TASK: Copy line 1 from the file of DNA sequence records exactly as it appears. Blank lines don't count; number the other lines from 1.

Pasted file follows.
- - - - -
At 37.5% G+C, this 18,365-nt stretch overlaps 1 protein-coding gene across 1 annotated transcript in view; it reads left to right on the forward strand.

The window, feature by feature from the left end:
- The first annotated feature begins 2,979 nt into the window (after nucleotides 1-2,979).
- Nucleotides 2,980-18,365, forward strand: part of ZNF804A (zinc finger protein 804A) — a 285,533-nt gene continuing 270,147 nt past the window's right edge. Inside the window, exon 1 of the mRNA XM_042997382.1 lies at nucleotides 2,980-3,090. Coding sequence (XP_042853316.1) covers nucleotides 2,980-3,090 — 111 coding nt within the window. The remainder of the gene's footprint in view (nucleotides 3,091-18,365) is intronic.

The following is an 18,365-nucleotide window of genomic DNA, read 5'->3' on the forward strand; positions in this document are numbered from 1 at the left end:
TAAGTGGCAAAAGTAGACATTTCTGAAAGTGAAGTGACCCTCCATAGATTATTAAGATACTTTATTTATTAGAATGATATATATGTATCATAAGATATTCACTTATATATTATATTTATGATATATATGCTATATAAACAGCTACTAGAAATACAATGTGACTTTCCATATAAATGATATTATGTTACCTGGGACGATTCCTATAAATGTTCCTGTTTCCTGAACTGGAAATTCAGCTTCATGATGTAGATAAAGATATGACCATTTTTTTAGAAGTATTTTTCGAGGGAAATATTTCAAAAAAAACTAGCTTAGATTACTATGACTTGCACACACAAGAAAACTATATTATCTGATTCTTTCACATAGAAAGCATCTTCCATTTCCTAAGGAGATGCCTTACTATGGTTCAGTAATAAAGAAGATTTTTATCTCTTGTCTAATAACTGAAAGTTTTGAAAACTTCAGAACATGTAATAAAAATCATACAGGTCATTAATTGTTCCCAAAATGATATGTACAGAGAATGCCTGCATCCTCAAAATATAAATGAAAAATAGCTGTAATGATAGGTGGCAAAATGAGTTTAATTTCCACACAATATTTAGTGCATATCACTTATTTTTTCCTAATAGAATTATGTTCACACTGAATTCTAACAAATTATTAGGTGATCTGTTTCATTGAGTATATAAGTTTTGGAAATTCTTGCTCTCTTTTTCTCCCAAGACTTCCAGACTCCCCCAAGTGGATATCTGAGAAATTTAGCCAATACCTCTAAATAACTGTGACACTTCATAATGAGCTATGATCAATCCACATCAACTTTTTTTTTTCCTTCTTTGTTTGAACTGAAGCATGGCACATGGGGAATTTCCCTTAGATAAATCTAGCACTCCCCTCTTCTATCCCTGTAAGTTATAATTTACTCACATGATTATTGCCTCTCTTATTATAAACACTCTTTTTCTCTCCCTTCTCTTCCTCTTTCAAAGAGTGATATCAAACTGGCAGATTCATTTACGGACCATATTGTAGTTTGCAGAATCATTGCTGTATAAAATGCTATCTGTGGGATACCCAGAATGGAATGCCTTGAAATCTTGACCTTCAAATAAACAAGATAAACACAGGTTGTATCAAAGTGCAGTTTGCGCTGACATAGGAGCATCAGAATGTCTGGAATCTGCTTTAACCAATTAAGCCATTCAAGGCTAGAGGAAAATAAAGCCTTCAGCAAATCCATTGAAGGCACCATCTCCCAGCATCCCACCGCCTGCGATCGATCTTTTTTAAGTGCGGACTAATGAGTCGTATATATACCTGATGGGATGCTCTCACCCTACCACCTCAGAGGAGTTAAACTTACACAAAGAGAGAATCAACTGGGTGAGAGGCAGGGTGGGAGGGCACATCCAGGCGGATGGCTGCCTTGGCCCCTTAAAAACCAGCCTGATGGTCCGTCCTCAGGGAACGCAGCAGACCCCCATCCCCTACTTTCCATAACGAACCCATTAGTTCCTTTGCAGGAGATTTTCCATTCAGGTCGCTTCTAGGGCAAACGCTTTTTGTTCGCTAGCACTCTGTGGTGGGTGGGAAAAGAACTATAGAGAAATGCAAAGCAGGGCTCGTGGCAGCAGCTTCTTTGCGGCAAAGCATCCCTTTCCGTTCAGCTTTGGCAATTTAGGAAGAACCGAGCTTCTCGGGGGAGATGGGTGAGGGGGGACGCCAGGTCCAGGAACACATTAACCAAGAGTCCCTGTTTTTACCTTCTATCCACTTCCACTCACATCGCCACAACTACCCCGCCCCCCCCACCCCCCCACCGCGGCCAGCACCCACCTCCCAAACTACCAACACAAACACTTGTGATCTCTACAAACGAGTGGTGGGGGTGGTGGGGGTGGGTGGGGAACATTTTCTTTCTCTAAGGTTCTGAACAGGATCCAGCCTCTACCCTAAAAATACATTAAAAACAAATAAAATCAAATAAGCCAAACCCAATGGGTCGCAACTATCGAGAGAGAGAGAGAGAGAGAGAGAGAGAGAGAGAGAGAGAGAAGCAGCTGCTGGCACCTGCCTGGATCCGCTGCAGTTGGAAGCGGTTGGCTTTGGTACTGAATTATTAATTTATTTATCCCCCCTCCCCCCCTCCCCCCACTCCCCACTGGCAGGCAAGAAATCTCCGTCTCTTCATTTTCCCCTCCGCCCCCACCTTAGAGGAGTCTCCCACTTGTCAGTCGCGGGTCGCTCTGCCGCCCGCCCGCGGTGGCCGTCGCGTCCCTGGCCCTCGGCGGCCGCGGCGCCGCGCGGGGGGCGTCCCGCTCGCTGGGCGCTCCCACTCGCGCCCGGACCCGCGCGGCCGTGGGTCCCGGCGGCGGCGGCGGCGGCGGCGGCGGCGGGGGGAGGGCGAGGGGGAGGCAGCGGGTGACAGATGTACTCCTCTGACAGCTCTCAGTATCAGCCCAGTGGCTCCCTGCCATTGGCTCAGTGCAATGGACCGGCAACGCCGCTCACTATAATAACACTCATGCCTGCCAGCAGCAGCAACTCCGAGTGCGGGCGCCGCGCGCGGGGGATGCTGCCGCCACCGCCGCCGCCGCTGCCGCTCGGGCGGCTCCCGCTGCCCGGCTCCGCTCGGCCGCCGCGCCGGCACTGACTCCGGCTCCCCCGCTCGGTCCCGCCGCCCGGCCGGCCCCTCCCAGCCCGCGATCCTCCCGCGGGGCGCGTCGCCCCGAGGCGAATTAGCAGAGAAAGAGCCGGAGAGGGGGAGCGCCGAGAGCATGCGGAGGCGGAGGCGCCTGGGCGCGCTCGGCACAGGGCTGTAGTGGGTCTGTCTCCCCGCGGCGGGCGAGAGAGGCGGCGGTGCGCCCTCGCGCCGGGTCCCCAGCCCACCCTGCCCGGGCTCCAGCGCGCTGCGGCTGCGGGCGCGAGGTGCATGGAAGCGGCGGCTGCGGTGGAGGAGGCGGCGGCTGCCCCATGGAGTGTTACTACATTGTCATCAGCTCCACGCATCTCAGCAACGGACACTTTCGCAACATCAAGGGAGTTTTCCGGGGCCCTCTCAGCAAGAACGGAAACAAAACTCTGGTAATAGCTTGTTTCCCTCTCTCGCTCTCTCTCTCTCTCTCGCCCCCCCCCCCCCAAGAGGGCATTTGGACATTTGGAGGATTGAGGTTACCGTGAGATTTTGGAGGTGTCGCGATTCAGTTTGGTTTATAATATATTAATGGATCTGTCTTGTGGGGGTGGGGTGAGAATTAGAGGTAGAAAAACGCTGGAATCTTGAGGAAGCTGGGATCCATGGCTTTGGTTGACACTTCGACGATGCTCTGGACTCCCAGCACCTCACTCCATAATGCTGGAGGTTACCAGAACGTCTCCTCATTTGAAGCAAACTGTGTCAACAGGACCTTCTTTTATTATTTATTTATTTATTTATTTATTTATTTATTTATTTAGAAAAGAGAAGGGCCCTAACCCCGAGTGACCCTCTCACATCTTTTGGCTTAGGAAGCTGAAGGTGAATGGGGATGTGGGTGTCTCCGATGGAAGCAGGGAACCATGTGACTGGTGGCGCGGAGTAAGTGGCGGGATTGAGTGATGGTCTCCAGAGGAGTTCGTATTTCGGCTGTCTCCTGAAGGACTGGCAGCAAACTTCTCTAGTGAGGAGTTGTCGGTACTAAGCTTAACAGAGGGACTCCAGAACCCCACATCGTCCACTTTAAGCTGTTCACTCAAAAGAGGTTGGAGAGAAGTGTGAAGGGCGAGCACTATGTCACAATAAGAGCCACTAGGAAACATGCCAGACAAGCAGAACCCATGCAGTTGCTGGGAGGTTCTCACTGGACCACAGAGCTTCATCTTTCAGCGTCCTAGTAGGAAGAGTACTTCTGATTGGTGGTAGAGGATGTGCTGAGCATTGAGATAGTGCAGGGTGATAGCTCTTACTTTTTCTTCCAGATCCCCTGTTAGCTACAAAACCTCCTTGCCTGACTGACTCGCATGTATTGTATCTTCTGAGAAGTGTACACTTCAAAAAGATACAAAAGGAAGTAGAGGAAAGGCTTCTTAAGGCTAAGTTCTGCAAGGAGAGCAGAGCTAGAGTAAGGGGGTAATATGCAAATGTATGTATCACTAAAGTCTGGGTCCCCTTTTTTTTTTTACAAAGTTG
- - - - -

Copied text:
At 37.5% G+C, this 18,365-nt stretch overlaps 1 protein-coding gene across 1 annotated transcript in view; it reads left to right on the forward strand.